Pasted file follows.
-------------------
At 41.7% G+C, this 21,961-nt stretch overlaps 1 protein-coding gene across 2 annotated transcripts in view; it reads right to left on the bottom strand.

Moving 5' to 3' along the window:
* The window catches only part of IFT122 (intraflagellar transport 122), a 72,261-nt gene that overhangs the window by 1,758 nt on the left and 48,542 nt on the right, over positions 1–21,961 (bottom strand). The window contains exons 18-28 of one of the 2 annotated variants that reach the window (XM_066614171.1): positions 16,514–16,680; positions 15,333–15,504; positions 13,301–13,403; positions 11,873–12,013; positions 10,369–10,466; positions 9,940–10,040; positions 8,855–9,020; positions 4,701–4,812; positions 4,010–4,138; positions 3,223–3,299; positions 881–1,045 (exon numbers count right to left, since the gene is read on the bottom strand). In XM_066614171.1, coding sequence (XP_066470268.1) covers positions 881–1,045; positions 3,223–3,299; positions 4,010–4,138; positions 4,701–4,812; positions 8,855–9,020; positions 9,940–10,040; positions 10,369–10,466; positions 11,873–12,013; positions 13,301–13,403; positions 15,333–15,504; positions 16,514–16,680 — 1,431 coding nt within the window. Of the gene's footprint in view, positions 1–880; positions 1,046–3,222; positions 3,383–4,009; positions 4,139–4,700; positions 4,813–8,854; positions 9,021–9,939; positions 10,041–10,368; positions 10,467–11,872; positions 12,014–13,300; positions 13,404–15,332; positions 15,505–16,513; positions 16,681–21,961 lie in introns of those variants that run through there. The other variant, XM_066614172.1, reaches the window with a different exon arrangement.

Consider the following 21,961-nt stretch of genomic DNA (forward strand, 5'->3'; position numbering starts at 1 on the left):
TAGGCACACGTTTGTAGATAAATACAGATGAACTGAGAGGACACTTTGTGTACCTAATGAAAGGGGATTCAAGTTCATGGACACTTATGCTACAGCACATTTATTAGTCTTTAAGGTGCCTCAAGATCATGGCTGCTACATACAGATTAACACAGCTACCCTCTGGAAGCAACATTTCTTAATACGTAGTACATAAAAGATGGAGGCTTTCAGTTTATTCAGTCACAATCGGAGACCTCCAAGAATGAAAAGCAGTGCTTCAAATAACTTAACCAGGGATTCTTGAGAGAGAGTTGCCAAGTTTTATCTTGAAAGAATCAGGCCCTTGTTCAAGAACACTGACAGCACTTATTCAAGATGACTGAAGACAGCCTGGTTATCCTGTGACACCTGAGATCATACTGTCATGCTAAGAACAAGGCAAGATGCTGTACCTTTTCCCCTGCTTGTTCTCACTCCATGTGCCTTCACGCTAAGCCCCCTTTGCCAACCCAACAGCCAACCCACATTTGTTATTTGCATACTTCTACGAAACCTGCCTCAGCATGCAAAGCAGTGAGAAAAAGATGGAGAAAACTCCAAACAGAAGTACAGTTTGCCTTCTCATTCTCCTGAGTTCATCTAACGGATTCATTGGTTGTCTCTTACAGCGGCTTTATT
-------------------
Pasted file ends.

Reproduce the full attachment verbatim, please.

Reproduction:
At 41.7% G+C, this 21,961-nt stretch overlaps 1 protein-coding gene across 2 annotated transcripts in view; it reads right to left on the bottom strand.

Moving 5' to 3' along the window:
* The window catches only part of IFT122 (intraflagellar transport 122), a 72,261-nt gene that overhangs the window by 1,758 nt on the left and 48,542 nt on the right, over positions 1–21,961 (bottom strand). The window contains exons 18-28 of one of the 2 annotated variants that reach the window (XM_066614171.1): positions 16,514–16,680; positions 15,333–15,504; positions 13,301–13,403; positions 11,873–12,013; positions 10,369–10,466; positions 9,940–10,040; positions 8,855–9,020; positions 4,701–4,812; positions 4,010–4,138; positions 3,223–3,299; positions 881–1,045 (exon numbers count right to left, since the gene is read on the bottom strand). In XM_066614171.1, coding sequence (XP_066470268.1) covers positions 881–1,045; positions 3,223–3,299; positions 4,010–4,138; positions 4,701–4,812; positions 8,855–9,020; positions 9,940–10,040; positions 10,369–10,466; positions 11,873–12,013; positions 13,301–13,403; positions 15,333–15,504; positions 16,514–16,680 — 1,431 coding nt within the window. Of the gene's footprint in view, positions 1–880; positions 1,046–3,222; positions 3,383–4,009; positions 4,139–4,700; positions 4,813–8,854; positions 9,021–9,939; positions 10,041–10,368; positions 10,467–11,872; positions 12,014–13,300; positions 13,404–15,332; positions 15,505–16,513; positions 16,681–21,961 lie in introns of those variants that run through there. The other variant, XM_066614172.1, reaches the window with a different exon arrangement.

Consider the following 21,961-nt stretch of genomic DNA (forward strand, 5'->3'; position numbering starts at 1 on the left):
TAGGCACACGTTTGTAGATAAATACAGATGAACTGAGAGGACACTTTGTGTACCTAATGAAAGGGGATTCAAGTTCATGGACACTTATGCTACAGCACATTTATTAGTCTTTAAGGTGCCTCAAGATCATGGCTGCTACATACAGATTAACACAGCTACCCTCTGGAAGCAACATTTCTTAATACGTAGTACATAAAAGATGGAGGCTTTCAGTTTATTCAGTCACAATCGGAGACCTCCAAGAATGAAAAGCAGTGCTTCAAATAACTTAACCAGGGATTCTTGAGAGAGAGTTGCCAAGTTTTATCTTGAAAGAATCAGGCCCTTGTTCAAGAACACTGACAGCACTTATTCAAGATGACTGAAGACAGCCTGGTTATCCTGTGACACCTGAGATCATACTGTCATGCTAAGAACAAGGCAAGATGCTGTACCTTTTCCCCTGCTTGTTCTCACTCCATGTGCCTTCACGCTAAGCCCCCTTTGCCAACCCAACAGCCAACCCACATTTGTTATTTGCATACTTCTACGAAACCTGCCTCAGCATGCAAAGCAGTGAGAAAAAGATGGAGAAAACTCCAAACAGAAGTACAGTTTGCCTTCTCATTCTCCTGAGTTCATCTAACGGATTCATTGGTTGTCTCTTACAGCGGCTTTATT